Why? The following hypotheses are put forward based on our knowledge to date.
Firstly, unlike IVF, up to 30% of women (with subfertile partners) have ICSI although they have no detectable problems. Thus, their oocytes have more capacity to repair DNA damage even if the injected sperm is of poor quality. This is supported by the findings of Meseguer et al, 2011 where high quality oocytes from donors offset the negative impact of sperm DNA damage on pregnancy.
Secondly, in ICSI, the gametes are not subjected to prolonged culture in suboptimal conditions so these sperm may have less damage than those exposed to culture media overnight, as in IVF procedures. The recent major study from Dumoulin et al, 2010 shows that even the birth weight of IVF babies can be markedly influenced by minor differences in culture conditions. In contrast to IVF, ICSI sperm are injected into the optimal environment of the ooplasm within a few hours of ejaculation. This may protect them from laboratory induced damage. It also enables the oocyte to begin repairing any damage earlier.
Thirdly, it is well documented that spermatozoa from many infertile men have high levels of reactive oxygen species (Henkel 2011; Aitken et al., 2012) and their antioxidant content is also significant lower than fertile men (Lewis et al., 1995). During the IVF process, oocytes can be exposed to oxidative assault overnight from the 0.5 million spermatozoa releasing ROS around it. This may well impair the oocyte’s functional ability including its capacity to repair sperm DNA fragmentation post fertilization.
Fourthly, evidence is emerging that embryos with high sperm DNA damage are associated with early pregnancy loss (reviewed by Zini et al, 2008 using 11 studies composed of 808 IVF and 741 ICSI cycles) i. e. ICSI success rates are sometimes affected adversely by sperm DNA damage but at a later stage. In fact, high levels of sperm DNA damage are associated with increased risk of pregnancy loss (OR: 2.5; 95% CI: 1.5-4.0), regardless of the in vitro technique applied (reviewed by Robinson et al, 2012).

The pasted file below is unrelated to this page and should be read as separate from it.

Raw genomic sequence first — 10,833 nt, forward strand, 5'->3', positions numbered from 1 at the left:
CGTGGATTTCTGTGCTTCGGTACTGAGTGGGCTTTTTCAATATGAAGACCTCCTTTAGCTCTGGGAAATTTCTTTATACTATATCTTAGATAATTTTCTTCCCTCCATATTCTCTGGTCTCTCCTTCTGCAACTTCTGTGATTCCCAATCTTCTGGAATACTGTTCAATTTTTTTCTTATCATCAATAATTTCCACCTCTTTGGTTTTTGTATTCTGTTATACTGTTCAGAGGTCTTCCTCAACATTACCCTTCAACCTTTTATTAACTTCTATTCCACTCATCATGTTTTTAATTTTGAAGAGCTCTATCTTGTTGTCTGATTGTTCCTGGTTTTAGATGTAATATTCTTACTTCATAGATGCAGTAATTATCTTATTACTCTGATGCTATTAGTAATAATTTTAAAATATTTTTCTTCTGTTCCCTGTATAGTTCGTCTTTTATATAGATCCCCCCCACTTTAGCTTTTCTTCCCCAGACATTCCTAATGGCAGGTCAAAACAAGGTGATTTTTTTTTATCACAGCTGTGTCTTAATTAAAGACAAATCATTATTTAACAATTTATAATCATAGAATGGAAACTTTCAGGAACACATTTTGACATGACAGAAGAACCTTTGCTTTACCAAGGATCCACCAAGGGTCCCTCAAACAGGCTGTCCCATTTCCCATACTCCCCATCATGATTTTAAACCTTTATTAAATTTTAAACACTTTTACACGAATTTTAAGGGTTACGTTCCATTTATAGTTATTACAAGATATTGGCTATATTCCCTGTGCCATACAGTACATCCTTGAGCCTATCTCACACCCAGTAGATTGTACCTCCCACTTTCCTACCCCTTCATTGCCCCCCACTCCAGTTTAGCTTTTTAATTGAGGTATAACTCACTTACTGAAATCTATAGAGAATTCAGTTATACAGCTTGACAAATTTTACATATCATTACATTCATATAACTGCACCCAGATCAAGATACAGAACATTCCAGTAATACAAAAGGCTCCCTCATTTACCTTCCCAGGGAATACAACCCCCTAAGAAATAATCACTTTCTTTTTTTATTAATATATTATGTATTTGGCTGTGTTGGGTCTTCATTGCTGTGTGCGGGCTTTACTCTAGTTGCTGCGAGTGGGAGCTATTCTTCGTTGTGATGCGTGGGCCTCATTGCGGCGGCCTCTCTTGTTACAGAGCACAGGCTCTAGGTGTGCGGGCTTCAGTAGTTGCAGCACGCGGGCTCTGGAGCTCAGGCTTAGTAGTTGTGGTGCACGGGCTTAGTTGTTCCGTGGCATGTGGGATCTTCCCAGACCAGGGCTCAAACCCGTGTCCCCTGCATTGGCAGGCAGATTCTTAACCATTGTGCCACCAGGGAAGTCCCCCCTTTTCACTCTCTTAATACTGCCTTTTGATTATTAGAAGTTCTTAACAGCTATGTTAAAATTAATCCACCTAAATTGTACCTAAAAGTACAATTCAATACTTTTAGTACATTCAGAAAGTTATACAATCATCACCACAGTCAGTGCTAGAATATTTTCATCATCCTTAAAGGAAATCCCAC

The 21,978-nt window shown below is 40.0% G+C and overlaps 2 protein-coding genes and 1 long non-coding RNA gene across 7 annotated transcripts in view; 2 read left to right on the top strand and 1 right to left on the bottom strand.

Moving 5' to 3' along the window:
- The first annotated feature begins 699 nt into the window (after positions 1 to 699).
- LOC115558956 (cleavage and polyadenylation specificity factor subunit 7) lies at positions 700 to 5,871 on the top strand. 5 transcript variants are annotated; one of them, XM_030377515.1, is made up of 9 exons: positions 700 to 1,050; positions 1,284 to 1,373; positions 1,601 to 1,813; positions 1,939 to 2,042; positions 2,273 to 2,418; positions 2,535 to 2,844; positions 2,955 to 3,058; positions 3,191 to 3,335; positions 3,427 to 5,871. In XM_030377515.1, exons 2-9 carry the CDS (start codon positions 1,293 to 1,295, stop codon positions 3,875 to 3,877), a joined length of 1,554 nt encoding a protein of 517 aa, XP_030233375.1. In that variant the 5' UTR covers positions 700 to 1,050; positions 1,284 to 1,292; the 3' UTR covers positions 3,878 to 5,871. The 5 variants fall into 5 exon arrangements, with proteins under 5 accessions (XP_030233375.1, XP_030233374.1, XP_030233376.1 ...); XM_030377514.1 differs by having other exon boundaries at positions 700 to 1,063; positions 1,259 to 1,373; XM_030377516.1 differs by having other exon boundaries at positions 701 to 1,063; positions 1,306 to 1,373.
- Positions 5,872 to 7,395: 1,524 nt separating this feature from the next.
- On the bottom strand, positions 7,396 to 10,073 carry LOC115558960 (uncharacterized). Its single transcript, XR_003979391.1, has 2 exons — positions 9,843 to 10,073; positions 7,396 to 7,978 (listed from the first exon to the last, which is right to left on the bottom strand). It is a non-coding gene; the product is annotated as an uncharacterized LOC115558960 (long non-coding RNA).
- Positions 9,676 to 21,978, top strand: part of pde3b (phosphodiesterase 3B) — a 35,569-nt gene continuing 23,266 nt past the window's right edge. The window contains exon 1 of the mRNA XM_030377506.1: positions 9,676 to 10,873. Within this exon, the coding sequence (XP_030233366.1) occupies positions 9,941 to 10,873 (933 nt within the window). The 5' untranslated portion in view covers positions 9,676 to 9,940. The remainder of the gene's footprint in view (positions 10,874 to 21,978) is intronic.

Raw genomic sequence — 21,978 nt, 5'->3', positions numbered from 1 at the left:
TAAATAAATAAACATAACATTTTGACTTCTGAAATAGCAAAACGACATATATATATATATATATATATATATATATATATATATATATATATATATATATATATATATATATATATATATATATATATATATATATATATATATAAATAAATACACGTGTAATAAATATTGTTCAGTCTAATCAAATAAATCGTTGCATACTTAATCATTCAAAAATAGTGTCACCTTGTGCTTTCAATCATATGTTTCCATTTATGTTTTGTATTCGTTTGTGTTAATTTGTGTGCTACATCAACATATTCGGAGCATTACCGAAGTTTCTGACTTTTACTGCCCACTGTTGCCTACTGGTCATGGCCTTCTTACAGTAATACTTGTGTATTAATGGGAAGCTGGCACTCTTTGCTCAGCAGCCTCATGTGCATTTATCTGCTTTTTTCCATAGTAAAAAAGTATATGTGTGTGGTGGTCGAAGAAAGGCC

Up until now, the semen test for choosing ICSI has been a blunt instrument. It has been based on a very pragmatic approach of the gross number of sperm available in the ejaculate. Routinely, semen with <0.5 million motile sperm was unsuitable for IVF so ICSI was the only option. .
At last, we have a scientific rationale for using ICSI. With this knowledge, we should bypass IUI and IVF if we have sperm with poor DNA, and offer affected couples ICSI as a first treatment choice, thereby improving their chances of success with ICSI.
Using ICSI, we can
· protect sperm DNA by reducing its time in the lab
· inject it into the egg therefore allowing the egg to repair the sperm on the day of ejaculation as Nature intended.